Me: How did you get Mary K Greer and James Wells on board? (akshully, I’m betting they didn’t need much persuading to get on board with this project, but thought I’d ask anyway lol!)
CP: Oh both James and Mary have inspired a lot of my work and it is an honor to have them on board. Both were kind enough to agree to teaching a session in the course and I believe this perk is one of the reasons the campaign reached funding so quickly. I love Mary’s work on the Birth and Annual cards and James has a wonderful approach for bringing people to the heart of their lives also through the Birth Cards. I’m really looking forward to learning from these masters.
Me: So, looking at the Court Cards specifically now, you have retained the traditional ranks – were you tempted to deviate?
CP: I was very tempted, but took into account the many diviners who find the Court Cards confusing. I didn’t want to add mayhem to this royal challenge.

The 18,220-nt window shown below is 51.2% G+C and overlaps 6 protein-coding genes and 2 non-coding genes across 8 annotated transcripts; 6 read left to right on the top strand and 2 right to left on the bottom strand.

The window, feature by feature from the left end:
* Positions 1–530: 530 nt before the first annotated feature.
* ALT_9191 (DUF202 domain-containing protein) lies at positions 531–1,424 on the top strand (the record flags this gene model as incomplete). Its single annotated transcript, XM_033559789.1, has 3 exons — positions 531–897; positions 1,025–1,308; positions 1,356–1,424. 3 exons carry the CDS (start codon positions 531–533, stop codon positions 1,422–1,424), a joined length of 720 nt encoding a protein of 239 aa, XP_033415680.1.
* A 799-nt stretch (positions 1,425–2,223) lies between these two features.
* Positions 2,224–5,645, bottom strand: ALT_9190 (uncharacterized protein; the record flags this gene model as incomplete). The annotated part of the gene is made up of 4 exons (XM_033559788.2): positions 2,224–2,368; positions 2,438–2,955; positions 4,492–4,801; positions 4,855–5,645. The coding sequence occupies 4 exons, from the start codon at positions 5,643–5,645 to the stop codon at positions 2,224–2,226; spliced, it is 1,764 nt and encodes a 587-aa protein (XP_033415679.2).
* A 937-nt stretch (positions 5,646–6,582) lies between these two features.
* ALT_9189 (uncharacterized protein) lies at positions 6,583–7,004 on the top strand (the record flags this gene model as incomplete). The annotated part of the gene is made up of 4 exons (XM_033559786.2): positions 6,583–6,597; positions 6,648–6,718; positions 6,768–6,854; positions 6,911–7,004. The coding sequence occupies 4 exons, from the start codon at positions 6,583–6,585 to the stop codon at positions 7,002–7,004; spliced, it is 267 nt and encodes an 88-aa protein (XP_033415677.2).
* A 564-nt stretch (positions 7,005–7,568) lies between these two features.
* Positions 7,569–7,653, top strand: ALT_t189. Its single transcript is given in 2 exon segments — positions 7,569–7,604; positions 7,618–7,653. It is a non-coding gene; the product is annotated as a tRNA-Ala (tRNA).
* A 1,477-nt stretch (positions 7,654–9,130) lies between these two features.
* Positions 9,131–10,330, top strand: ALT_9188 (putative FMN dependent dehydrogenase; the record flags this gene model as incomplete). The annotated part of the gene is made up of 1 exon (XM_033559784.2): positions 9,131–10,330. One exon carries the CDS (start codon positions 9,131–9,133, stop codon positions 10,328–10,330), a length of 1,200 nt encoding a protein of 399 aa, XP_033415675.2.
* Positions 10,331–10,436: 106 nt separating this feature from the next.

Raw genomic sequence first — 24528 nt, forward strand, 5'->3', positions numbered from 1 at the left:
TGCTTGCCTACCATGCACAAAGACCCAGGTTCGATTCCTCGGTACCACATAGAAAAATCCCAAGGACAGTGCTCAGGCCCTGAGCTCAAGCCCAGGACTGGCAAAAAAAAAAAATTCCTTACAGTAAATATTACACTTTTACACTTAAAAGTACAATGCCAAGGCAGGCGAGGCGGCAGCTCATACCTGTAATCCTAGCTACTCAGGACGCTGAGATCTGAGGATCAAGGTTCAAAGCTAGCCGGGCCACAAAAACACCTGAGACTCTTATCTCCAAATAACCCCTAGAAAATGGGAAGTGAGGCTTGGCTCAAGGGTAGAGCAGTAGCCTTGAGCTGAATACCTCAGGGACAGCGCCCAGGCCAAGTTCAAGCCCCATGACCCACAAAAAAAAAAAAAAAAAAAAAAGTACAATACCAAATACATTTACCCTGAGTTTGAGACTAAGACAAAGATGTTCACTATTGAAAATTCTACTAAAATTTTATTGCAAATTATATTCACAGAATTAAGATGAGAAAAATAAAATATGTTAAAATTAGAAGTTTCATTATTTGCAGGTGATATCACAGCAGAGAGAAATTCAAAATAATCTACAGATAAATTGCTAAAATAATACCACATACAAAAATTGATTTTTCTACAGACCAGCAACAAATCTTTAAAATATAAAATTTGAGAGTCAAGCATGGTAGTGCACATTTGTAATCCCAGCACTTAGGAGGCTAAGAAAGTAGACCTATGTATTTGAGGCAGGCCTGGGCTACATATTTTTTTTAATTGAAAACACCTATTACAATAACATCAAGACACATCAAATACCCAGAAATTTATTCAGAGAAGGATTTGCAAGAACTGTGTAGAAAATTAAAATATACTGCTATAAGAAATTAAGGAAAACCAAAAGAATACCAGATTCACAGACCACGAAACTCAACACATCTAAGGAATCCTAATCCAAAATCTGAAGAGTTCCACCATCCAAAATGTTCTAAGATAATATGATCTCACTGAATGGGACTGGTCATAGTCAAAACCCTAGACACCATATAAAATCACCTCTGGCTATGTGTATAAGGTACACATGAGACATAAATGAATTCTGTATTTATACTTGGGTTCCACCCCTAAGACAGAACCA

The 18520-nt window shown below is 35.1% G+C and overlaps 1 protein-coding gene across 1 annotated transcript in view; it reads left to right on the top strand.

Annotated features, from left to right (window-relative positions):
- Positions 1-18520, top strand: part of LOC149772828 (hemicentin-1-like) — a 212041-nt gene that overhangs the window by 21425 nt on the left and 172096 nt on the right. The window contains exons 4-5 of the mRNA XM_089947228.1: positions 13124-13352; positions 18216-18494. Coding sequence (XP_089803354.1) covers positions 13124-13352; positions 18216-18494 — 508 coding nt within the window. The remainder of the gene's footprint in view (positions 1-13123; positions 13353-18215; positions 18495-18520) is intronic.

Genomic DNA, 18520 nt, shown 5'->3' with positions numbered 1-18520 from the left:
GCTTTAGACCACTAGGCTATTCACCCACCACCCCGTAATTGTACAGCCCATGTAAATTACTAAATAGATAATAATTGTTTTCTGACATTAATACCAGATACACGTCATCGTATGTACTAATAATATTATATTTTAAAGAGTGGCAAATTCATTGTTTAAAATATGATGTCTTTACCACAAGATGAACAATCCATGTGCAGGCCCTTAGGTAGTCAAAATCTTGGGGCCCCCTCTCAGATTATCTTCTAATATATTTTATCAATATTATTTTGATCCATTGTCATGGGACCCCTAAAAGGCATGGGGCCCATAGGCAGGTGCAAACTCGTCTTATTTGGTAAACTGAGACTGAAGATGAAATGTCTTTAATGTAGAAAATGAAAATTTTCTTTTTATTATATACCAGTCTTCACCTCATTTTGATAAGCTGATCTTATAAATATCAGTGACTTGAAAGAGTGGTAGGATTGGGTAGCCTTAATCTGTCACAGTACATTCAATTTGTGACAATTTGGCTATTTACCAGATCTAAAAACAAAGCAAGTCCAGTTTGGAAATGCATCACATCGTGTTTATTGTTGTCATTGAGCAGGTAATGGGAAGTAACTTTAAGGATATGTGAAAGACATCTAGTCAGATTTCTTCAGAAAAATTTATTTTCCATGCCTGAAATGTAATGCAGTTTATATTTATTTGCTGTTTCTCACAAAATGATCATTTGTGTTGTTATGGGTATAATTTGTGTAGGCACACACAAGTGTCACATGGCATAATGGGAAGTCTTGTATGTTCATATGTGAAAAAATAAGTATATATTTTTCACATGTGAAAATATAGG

Me: Courts tend to be the trickiest cards for Tarotists to get to grips with, how important is it that users of The Relative Tarot know and understand WHO features in each Court Card and WHY you chose them for that particular image?
CP: Agreed! And I feel that tricky dilemma is a sign of the times. A lot of us don’t live in countries where there is a royal family so relating to a specific court just isn’t in our psyche. Still, I maintained the court vibe in the Relative Tarot due to the era most of its imagery borrows from. I used a lot of cabinet cards featuring stage actors because most just fit the bill, yet I was also happy to use known people in history like Harriet Tubman and Sitting Bull for the Queen and King of Pentacles.
Me: I’d love to know more about the Knight images – are they horse-rider related characters?
CO: You know I had originally set aside a set of four cabinet cards with four women with horses, but the more I worked with them the more it felt like I was forcing them in the deck for the simple fact that they had horses. They were just too etherial and not very action oriented. Once I nixed that idea all of the Knights came for a visit. Each looked ready to stand up for what they believe in.